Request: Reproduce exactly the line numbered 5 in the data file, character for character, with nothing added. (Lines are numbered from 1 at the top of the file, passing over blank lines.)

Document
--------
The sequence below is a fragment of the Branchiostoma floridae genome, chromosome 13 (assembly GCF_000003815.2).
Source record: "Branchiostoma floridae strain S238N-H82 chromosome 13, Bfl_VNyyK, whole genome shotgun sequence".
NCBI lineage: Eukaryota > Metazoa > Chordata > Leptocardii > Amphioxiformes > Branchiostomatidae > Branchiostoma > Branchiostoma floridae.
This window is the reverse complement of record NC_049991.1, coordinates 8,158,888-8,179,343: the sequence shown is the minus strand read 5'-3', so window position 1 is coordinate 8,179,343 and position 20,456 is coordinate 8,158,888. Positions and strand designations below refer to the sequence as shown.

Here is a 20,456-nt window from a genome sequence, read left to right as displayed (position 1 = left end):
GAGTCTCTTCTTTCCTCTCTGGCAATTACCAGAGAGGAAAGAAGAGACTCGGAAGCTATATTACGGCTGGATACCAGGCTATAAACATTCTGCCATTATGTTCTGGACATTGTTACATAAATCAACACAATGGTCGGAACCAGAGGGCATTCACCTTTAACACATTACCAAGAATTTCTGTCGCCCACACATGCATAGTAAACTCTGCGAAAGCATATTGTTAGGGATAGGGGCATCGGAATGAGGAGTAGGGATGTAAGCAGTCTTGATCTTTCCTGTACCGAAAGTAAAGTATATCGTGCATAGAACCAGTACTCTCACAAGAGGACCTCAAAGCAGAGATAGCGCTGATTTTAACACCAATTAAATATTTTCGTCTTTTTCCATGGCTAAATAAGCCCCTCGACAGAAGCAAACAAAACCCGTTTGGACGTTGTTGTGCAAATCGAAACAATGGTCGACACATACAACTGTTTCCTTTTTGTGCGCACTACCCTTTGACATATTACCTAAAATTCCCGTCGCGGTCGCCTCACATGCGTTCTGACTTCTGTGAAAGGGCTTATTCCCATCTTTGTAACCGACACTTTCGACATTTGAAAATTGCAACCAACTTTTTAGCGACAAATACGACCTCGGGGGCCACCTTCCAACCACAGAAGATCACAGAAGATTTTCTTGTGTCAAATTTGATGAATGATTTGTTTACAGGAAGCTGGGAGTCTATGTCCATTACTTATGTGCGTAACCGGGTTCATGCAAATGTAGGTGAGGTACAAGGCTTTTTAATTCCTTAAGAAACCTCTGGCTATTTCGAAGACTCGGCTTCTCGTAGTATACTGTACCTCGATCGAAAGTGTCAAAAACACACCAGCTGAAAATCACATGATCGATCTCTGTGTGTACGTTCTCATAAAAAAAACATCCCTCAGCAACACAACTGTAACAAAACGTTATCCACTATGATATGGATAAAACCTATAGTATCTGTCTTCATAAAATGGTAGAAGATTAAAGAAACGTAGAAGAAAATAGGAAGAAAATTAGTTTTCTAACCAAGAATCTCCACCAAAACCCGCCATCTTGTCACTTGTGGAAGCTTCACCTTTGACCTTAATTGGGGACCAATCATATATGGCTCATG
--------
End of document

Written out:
Here is a 20,456-nt window from a genome sequence, read left to right as displayed (position 1 = left end):